7 Things Marketers Can Learn from Pro Wrestling

Playing it safe will keep you from getting hurt — and from getting customers

Social media and wrestling. The Conversion Scientist Fast Company columnist Sam Ford offers an insightful and entertaining treatise on how Corporations — and brands and small businesses – can take a page from the world of “professional” wresting.

In short, Ford follows his own advice with this column.

His assertions are well-suited to illustrating what it takes to communicate online; to communicate in a way that gets visitors to stick around and take action.

“An Appropriate Level of Spectacle Is Crucial”

The outrageous costumes, the drama, the crowd: all contribute to an air of excitement that inevitably makes you stop for a moment while channel surfing. This will also stop the visitor that is surfing the Web.

On your site, you need a hook to draw your visitor in. To assume that they are visiting because they know they want to learn about your company is naive. You’ve got to hook them first.

“Humor and Charisma Always Make a Connection”

It is especially true in the B2B world that humor and charisma seem to have no place. “After all, we’re all serious business people here.” If this is your attitude, kiss the customers goodbye.

“Create a Serialized Connection with Your Audience”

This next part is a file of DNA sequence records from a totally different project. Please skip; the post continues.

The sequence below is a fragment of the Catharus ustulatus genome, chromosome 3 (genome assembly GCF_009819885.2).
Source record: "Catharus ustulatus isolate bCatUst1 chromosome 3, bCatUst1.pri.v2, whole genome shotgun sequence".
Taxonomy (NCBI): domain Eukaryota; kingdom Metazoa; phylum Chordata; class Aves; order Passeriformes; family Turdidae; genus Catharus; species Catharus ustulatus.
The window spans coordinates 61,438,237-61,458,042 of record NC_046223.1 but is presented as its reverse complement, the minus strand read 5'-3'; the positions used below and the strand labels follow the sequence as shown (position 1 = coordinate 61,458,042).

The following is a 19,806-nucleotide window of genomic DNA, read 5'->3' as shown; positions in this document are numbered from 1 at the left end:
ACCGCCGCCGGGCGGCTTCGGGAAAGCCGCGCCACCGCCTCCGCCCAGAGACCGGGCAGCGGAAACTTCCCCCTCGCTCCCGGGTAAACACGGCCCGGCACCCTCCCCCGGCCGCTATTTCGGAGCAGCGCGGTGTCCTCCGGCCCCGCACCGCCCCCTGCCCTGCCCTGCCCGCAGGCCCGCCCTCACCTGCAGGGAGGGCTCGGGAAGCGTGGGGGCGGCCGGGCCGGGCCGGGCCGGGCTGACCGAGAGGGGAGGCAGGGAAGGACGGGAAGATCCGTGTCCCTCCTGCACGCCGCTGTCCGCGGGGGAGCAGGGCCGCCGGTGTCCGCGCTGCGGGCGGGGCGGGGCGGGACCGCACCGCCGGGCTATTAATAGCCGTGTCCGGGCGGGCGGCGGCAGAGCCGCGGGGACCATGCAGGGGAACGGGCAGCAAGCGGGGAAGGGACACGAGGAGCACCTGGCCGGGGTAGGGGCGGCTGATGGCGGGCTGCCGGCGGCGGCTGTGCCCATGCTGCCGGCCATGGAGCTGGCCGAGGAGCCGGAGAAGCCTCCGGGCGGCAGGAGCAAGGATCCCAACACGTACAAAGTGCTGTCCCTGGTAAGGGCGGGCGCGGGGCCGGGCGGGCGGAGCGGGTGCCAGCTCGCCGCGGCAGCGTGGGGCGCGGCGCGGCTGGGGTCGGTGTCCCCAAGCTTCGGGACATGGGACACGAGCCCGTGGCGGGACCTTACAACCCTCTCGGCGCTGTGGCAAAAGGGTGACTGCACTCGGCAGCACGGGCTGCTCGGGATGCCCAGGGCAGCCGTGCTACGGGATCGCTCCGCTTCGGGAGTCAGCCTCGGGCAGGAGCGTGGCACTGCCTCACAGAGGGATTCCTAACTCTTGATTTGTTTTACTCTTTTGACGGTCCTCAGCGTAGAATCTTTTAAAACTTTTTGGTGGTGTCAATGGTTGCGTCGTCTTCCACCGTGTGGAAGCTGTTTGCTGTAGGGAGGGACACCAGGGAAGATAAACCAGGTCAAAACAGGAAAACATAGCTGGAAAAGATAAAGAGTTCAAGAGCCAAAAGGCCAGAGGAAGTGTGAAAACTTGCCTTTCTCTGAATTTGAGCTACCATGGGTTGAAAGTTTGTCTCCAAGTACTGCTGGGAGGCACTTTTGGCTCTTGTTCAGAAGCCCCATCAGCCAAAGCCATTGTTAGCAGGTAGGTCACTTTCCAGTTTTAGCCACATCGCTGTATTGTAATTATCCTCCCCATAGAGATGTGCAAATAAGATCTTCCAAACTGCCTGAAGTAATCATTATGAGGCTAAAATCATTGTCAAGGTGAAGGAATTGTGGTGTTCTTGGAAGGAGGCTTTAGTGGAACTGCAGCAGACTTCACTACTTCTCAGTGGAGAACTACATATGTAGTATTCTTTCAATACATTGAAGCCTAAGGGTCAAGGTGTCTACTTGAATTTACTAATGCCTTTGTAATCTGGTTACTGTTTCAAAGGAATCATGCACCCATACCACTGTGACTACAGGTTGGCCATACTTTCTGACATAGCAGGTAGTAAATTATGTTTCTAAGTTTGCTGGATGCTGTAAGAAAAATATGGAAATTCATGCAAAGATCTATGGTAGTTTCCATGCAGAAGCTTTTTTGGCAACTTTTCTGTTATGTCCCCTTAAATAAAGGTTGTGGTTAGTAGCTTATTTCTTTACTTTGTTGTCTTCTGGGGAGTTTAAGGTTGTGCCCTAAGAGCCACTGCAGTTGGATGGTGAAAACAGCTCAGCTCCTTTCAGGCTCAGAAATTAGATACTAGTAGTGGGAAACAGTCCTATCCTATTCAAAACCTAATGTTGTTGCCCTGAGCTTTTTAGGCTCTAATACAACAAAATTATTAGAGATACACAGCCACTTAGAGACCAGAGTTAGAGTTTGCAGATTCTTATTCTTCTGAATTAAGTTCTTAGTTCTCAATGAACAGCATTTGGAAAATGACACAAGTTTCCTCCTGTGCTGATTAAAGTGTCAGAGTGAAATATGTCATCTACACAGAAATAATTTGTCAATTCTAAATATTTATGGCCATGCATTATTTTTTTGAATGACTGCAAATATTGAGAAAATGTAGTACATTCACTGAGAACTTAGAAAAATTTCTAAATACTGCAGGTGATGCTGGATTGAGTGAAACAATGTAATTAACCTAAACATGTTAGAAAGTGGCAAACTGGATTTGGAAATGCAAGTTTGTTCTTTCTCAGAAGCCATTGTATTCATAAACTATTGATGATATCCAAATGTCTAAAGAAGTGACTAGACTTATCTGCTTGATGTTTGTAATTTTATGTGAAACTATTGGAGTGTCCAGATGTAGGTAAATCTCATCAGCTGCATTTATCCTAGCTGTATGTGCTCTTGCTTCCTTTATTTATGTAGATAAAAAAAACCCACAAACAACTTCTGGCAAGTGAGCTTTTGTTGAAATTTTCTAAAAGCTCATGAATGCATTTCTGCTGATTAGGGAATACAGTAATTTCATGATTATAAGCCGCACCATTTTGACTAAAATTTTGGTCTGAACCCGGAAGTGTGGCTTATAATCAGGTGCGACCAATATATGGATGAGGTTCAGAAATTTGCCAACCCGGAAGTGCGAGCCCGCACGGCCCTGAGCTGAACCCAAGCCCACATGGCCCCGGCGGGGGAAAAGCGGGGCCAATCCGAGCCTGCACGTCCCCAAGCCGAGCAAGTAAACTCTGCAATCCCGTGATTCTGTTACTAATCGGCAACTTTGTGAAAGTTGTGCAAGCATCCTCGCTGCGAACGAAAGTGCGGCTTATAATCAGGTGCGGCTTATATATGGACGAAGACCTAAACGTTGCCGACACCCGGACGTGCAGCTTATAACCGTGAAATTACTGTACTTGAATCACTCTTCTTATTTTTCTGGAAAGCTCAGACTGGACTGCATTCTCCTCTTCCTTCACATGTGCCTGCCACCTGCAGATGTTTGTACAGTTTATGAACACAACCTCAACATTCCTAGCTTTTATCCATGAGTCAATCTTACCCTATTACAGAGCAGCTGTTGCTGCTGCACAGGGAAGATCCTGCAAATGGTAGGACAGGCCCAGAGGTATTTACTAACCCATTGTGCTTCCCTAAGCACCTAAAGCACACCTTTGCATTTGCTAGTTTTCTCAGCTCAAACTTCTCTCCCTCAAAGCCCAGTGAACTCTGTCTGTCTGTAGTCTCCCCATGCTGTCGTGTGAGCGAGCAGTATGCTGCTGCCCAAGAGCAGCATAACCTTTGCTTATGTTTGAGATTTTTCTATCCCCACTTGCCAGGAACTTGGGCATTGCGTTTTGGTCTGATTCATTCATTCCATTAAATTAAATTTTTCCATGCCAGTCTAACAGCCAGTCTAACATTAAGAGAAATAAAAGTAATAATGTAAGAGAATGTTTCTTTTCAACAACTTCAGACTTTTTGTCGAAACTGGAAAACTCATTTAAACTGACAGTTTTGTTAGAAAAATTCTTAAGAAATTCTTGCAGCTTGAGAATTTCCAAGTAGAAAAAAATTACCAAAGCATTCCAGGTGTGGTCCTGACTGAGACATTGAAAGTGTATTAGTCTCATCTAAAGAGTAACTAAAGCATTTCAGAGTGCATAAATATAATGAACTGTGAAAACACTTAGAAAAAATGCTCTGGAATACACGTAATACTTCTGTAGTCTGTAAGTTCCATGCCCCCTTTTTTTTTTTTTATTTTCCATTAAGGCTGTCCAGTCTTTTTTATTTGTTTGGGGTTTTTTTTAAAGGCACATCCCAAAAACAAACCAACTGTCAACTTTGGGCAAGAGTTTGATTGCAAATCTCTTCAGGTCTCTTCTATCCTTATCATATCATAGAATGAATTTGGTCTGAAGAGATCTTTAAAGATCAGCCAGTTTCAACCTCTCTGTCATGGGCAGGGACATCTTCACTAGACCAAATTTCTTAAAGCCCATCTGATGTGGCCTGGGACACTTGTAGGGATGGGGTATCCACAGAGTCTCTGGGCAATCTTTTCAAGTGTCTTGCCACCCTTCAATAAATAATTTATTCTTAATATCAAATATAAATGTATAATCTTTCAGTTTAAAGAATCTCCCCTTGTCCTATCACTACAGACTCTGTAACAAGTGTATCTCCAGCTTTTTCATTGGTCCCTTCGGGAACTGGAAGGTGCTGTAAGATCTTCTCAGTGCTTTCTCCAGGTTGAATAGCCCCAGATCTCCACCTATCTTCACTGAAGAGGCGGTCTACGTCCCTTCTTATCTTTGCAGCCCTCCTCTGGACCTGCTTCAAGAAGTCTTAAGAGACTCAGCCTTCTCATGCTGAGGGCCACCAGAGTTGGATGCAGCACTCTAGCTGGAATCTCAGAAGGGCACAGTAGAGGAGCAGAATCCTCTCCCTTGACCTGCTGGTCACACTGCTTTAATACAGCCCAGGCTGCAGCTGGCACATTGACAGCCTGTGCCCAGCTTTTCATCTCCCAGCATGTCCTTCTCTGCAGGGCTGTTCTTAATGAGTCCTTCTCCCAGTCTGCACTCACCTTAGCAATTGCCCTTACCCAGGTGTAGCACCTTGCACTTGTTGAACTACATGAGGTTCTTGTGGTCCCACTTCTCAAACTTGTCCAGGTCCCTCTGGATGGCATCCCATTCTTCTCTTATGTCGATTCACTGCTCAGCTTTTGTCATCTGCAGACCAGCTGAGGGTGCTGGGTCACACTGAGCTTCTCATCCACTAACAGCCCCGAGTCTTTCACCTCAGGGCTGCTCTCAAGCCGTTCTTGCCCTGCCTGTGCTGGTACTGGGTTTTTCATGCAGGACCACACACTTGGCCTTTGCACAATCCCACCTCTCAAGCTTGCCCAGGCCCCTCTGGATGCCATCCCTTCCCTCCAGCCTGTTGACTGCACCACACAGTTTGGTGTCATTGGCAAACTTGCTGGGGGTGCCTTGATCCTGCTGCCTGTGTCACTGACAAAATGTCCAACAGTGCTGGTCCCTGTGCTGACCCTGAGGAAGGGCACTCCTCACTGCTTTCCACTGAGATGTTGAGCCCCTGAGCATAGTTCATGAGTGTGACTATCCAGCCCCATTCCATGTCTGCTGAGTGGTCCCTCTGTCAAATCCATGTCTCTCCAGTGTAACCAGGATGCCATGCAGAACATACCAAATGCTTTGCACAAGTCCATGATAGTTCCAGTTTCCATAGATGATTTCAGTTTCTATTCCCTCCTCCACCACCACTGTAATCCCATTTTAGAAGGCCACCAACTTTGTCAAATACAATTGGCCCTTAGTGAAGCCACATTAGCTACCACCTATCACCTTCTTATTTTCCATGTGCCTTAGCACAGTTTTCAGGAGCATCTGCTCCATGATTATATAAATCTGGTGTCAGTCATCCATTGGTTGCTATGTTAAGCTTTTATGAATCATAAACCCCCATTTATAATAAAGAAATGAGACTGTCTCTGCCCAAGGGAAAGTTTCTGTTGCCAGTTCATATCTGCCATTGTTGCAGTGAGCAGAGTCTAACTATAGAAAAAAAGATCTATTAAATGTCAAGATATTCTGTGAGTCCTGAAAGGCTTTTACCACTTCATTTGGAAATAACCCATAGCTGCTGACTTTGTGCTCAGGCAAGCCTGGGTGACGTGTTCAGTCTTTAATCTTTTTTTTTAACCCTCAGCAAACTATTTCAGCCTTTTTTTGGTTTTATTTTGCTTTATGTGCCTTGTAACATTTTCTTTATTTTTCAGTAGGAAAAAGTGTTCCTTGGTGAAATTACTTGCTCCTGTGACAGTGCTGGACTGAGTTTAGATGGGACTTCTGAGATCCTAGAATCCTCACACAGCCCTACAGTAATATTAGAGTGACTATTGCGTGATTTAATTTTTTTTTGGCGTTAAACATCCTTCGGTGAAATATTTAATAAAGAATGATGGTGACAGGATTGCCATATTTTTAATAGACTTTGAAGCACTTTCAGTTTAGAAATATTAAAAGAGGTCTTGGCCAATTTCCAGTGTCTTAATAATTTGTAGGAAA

Conversion happens around great content. Great content happens more than once.

There are so many ways to send serial content – email, social media, news wires, blogs – that you should be frothing from the mouth to crank out the articles, posts, papers, audio and video to feed the monster. This monster poops business.

You can even serialize an article. For instance, there are 10 tweets in this post alone. Can you guess what they are?

“Shiny New Objects” Don’t Last

This is a corollary to the last item: Big ideas may carry the day, but what about the next day and the day after that?

Marketers need an editorial calendar for your communications. Get the budget and the resources to be a content machine.

“Your Audience Uses You as an Excuse to Build Community”

Facebook groups can work. LinkedIn groups can become vibrant. When this happens, it is because you have found a seed group of fans who love the product and the opportunity to associate themselves with it.

This doesn’t happen because of price discounts. It happens when you join the conversation.

Wrestlers throw each other into the crowd. What are you throwing in to your crowd?

“Your Audience Is Always Performing”

The other thing that works in Social Media is giving your “crowd” a stage on which to become a performer. Blogs offer comment sections, for example. Let them post, upload, rate, review and comment. Give them a stage.

There is more at the Fast Company blog.

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